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Reading a CSV with duplicated MultiRow columns #18062

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jpiabrantes opened this Issue Nov 1, 2017 · 11 comments

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@jpiabrantes

jpiabrantes commented Nov 1, 2017

Problem description

I have the following .csv file:

A A B
one one two
0 34 0.1

I want to use the first two rows to create MultiIndex columns. However, the first and second columns are duplicated and pandas is handling that in a weird way.

Code Sample, a copy-pastable example if possible

print(pd.read_csv('test.csv',header=[0,1]).columns)
>> Index([('A', 'one'), '('A', 'one').1', ('B', 'two')], dtype='object')

This output is a total mess, the first column and last are tuples while the second column is a string. Also, this is not a MultiIndex, it's an Index. Raising an error or having the option to delete the duplicate columns would be a better solution.

Output of pd.show_versions()

INSTALLED VERSIONS

commit: None
python: 3.5.2.final.0
python-bits: 64
OS: Linux
OS-release: 4.4.0-97-generic
machine: x86_64
processor: x86_64
byteorder: little
LC_ALL: None
LANG: en_GB.UTF-8
LOCALE: en_GB.UTF-8

pandas: 0.21.0
pytest: 2.9.2
pip: 9.0.1
setuptools: 27.2.0
Cython: 0.24.1
numpy: 1.13.3
scipy: 0.18.1
pyarrow: None
xarray: None
IPython: 5.1.0
sphinx: 1.4.6
patsy: 0.4.1
dateutil: 2.6.1
pytz: 2017.3
blosc: None
bottleneck: 1.1.0
tables: 3.2.3.1
numexpr: 2.6.1
feather: None
matplotlib: 1.5.3
openpyxl: 2.3.2
xlrd: 1.0.0
xlwt: 1.1.2
xlsxwriter: 0.9.3
lxml: 3.6.4
bs4: 4.5.1
html5lib: None
sqlalchemy: 1.0.13
pymysql: None
psycopg2: None
jinja2: 2.8
s3fs: None
fastparquet: None
pandas_gbq: None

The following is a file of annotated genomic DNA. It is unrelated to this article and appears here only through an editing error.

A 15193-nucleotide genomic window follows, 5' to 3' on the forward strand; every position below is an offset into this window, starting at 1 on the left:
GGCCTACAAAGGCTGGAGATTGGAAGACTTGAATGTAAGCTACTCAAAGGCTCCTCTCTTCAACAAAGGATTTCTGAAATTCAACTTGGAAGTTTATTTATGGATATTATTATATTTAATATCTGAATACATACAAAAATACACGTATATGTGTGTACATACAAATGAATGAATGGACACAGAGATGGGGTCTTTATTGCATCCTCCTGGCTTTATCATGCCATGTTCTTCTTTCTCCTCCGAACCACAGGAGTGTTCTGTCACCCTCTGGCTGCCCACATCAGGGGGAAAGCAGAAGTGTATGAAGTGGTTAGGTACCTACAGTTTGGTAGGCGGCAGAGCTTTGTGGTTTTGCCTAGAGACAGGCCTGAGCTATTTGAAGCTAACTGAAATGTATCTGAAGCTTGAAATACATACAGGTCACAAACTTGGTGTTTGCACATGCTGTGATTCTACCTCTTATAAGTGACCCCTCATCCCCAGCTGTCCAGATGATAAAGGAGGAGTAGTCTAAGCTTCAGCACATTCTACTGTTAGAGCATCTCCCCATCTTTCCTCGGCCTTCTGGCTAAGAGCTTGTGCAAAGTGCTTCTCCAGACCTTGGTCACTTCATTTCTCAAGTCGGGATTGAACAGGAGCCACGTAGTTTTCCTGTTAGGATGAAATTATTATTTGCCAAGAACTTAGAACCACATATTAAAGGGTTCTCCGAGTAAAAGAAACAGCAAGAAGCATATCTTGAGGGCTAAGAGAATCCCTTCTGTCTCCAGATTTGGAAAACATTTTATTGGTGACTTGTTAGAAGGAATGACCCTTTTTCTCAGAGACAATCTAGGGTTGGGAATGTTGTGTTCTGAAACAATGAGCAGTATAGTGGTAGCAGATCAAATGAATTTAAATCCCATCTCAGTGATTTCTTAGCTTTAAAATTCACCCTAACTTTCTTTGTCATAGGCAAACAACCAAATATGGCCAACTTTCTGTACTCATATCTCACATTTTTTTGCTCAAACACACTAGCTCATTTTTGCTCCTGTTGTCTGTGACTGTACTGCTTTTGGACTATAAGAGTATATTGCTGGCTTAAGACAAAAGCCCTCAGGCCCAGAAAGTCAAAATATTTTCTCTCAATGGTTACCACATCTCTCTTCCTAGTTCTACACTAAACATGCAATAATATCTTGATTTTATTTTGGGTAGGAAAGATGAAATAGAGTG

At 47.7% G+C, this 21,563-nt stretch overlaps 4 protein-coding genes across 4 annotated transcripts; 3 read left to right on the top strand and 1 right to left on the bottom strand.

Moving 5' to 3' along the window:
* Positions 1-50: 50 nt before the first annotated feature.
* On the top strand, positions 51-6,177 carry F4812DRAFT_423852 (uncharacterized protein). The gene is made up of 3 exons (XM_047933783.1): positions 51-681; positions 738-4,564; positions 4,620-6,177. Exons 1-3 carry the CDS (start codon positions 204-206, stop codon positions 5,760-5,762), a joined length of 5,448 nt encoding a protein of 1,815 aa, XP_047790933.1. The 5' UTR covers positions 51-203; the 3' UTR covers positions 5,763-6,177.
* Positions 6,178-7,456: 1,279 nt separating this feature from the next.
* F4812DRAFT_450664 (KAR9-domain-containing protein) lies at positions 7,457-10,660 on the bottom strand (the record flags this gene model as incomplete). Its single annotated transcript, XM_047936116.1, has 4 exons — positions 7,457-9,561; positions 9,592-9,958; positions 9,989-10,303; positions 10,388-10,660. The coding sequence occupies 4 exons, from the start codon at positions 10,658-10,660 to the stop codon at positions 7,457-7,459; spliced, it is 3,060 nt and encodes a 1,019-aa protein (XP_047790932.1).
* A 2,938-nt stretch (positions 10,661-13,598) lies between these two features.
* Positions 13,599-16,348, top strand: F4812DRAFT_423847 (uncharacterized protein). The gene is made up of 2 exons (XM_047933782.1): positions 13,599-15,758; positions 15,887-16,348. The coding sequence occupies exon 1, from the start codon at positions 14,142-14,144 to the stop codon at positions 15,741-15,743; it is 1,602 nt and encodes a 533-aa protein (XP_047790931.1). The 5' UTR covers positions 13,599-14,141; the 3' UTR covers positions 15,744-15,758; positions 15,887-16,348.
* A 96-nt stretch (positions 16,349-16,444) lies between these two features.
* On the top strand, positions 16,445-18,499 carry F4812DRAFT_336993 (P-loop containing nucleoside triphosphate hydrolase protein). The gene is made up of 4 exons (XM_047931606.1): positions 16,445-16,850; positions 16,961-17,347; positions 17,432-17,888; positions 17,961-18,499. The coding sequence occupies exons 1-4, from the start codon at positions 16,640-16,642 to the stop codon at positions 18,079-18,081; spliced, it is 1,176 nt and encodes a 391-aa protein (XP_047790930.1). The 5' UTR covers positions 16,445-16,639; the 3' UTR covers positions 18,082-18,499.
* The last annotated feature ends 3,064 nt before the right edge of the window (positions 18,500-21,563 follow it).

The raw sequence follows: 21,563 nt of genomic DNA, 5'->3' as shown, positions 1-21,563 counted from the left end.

pandas_datareader: None

@TomAugspurger

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TomAugspurger commented Nov 1, 2017

Looks like a bad interaction between the name mangling and multiple headers.

This is a bit tricky though, since (IIUC) not name mangling here would cause data lose since you don't have unique columns. I'm not sure the best behavior, but the most consistent is to probably just mangle the inner-most level's names?

@TomAugspurger TomAugspurger added the IO CSV label Nov 1, 2017

@TomAugspurger TomAugspurger added this to the Next Major Release milestone Nov 1, 2017

@WillAyd

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WillAyd commented Nov 1, 2017

I’d have to confirm later but on initial glance I think the problem stems from line 799 in parsers.pyx where the mangling is coercing the duplicated name into a string value.

If that holds true would it not make sense to check the type of the name variable and only perform the mangling if it is a string, providing some warning to the user instead in the case of a sequence?

@WillAyd

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WillAyd commented Nov 1, 2017

My original thought was wrong, but the problem here seems to stem from the _maybe_dedup_names function. I edited the function to the below:

def _maybe_dedup_names(self, names):
    ...
    if self.mangle_dupe_cols:
        names = list(names)  # so we can index
        counts = defaultdict(int)

        for i, col in enumerate(names):
            if isinstance(col, tuple):
                continue
            ...

And this worked as intended. However, this assumes that multi-indexed columns will always be passed in as a tuple, which I'm not sure is valid. An alternate approach would be to differentiate between strings and tuples / lists, but I wasn't sure off the top of my head of a completely reliable way to do that across all Python versions, so there could be some complexity trade-offs there.